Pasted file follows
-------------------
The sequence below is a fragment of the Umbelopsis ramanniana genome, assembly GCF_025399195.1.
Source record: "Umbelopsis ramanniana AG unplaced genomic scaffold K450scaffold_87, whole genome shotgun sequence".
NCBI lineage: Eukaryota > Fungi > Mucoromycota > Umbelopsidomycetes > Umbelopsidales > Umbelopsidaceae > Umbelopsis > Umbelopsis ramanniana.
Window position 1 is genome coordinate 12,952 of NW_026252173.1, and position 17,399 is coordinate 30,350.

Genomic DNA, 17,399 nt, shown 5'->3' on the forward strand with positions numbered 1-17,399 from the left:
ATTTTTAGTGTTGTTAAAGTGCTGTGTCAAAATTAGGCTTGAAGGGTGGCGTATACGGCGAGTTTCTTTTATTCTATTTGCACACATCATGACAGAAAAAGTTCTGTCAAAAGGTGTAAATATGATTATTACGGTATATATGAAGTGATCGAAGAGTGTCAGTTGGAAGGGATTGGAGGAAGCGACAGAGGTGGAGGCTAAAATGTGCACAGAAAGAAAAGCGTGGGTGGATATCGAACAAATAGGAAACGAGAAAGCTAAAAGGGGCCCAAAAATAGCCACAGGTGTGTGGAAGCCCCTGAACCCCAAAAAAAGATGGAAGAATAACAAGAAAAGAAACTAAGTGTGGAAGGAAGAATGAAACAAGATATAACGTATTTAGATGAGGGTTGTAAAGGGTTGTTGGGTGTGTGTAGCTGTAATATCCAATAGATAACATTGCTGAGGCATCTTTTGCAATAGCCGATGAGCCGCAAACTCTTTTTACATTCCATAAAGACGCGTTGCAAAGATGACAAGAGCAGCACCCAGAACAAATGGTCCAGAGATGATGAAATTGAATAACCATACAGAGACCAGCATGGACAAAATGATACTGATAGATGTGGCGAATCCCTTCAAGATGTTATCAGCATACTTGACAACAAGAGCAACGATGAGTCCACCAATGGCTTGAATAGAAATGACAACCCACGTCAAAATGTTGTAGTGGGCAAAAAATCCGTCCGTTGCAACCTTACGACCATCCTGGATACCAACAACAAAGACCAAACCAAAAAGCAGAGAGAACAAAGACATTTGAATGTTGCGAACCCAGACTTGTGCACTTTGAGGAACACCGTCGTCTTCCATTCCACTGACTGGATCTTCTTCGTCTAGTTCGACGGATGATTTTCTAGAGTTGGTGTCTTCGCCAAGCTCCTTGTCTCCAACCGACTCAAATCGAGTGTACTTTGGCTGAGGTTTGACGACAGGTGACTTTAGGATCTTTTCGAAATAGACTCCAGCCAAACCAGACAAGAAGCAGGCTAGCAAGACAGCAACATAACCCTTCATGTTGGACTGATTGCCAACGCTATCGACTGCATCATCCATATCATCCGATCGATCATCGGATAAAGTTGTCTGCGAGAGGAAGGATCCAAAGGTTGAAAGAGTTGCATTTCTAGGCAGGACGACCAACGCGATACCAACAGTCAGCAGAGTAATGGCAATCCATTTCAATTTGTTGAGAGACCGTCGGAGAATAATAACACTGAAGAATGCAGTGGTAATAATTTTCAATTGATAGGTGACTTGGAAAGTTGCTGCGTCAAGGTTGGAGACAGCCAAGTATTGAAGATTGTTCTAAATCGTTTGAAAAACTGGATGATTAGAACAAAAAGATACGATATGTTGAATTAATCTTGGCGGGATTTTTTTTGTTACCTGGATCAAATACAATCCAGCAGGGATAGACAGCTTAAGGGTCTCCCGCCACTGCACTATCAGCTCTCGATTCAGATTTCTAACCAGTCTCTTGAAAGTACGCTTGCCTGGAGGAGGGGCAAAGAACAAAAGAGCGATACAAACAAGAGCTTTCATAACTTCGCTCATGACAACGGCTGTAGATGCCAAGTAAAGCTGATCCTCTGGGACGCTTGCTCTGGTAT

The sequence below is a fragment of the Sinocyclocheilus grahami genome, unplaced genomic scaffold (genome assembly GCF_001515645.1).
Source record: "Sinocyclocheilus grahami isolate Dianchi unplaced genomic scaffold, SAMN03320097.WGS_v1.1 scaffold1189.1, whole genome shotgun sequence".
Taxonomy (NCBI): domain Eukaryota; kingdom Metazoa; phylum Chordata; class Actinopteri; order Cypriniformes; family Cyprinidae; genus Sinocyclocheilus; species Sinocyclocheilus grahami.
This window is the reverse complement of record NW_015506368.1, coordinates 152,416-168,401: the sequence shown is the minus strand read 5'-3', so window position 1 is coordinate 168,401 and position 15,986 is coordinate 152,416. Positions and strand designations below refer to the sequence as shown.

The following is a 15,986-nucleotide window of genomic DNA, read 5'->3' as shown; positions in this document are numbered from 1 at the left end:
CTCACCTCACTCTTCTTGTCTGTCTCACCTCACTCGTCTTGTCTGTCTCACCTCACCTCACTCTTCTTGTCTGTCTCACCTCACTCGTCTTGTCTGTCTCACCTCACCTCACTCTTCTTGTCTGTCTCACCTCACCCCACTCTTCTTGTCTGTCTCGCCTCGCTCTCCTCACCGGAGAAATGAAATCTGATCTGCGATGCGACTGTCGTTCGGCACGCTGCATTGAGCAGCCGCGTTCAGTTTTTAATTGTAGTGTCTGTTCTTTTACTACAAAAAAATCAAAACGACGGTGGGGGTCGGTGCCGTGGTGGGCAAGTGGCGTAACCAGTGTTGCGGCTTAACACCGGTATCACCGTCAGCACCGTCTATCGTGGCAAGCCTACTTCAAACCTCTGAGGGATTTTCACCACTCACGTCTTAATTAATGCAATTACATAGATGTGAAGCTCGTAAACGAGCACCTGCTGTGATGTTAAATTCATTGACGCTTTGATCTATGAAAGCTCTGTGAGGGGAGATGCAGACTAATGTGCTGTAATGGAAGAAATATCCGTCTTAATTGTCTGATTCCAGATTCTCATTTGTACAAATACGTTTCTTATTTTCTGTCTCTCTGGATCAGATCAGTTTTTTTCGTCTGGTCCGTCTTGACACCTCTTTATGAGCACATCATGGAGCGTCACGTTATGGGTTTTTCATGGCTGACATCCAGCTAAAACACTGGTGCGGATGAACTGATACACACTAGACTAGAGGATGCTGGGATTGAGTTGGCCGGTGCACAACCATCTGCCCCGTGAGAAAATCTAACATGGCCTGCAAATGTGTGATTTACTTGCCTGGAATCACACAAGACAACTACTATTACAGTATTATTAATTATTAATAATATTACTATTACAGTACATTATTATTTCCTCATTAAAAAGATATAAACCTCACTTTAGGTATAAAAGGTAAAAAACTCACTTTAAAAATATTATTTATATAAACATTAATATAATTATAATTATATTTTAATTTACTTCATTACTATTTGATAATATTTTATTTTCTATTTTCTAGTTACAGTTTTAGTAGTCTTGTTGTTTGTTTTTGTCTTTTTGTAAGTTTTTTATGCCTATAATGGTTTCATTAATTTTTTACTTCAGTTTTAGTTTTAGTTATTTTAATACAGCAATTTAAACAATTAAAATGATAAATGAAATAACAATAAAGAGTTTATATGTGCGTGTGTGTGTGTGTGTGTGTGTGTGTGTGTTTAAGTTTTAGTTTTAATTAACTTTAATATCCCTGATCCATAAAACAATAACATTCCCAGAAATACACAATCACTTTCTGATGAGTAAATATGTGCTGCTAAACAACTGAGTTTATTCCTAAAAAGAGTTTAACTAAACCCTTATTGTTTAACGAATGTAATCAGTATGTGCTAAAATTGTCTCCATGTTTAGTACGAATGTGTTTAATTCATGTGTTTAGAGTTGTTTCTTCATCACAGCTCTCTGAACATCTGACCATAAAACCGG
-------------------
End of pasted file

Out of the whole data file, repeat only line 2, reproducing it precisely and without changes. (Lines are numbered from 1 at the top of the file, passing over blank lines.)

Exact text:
Source record: "Umbelopsis ramanniana AG unplaced genomic scaffold K450scaffold_87, whole genome shotgun sequence".